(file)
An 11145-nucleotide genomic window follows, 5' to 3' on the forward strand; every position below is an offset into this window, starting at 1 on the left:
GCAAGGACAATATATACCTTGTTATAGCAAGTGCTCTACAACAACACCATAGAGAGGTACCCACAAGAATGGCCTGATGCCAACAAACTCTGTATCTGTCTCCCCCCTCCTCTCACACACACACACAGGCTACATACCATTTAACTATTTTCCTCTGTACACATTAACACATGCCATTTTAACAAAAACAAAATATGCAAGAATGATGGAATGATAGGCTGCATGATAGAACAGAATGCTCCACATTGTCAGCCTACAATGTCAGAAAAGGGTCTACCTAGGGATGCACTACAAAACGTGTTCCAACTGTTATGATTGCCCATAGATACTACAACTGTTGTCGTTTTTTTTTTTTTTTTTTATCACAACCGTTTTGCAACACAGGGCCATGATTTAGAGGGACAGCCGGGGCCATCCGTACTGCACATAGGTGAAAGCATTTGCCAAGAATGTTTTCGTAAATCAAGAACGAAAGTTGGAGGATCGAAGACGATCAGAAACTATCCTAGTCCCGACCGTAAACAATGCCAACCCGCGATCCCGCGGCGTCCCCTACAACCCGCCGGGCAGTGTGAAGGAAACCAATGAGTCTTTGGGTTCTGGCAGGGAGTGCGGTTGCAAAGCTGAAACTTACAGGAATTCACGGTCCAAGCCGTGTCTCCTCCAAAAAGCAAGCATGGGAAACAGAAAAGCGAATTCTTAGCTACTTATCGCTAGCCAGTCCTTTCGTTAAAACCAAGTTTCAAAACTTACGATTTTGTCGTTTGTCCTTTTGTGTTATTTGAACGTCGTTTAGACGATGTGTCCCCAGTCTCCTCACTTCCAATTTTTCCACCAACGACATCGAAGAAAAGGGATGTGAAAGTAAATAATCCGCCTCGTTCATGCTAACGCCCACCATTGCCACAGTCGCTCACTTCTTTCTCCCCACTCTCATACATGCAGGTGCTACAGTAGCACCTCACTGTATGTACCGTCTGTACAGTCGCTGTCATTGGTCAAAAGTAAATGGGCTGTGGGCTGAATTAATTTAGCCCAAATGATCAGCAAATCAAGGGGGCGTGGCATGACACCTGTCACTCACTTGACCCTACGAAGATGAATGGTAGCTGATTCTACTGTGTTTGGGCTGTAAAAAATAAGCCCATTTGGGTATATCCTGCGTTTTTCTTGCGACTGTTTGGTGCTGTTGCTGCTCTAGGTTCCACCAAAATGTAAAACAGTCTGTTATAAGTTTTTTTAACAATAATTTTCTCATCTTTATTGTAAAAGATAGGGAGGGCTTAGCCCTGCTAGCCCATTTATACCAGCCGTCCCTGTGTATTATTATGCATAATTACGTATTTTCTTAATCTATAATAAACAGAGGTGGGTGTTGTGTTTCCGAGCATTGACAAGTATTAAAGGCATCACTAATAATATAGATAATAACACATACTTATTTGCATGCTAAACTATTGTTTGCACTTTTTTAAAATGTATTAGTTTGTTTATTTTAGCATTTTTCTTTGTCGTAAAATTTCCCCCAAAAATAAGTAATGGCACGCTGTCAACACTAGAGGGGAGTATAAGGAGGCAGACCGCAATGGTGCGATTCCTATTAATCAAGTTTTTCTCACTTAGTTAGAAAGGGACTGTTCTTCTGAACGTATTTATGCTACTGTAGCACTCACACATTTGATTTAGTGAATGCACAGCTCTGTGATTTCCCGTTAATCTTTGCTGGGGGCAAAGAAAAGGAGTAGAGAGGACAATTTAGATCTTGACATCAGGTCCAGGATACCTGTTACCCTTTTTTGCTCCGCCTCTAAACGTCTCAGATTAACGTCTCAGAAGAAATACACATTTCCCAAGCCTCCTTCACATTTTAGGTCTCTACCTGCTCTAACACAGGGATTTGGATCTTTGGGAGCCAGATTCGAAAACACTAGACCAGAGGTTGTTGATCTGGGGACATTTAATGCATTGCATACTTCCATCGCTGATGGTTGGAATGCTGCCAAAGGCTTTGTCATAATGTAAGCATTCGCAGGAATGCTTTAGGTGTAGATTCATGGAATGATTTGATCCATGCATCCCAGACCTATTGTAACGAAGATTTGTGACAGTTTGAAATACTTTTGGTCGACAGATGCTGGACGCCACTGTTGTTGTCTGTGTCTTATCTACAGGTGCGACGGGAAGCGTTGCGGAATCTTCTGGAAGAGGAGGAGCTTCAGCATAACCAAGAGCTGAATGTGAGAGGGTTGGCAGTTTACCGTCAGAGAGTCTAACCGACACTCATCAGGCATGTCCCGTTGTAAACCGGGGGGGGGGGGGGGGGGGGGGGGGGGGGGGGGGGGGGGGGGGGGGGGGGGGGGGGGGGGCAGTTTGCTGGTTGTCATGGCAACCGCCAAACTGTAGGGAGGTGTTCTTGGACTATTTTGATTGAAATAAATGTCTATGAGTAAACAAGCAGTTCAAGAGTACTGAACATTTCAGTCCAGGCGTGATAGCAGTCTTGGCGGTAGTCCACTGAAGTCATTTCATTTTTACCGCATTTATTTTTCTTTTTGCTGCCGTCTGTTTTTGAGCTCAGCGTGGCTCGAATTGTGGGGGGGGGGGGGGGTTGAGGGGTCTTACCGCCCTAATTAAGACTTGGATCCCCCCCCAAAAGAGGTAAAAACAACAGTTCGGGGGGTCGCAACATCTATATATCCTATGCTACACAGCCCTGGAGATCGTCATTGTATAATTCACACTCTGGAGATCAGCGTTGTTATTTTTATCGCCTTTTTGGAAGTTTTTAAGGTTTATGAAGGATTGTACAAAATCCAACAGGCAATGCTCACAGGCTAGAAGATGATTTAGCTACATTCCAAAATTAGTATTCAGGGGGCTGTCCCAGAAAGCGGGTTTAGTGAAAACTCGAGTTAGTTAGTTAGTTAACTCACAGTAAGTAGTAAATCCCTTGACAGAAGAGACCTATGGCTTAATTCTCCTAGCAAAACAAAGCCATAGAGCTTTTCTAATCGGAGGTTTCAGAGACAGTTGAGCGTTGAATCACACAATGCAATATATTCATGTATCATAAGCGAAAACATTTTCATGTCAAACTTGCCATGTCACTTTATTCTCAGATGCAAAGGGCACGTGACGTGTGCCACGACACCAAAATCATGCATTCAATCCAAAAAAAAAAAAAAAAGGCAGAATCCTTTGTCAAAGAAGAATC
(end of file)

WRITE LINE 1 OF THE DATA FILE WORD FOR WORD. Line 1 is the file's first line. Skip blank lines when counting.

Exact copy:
An 11145-nucleotide genomic window follows, 5' to 3' on the forward strand; every position below is an offset into this window, starting at 1 on the left: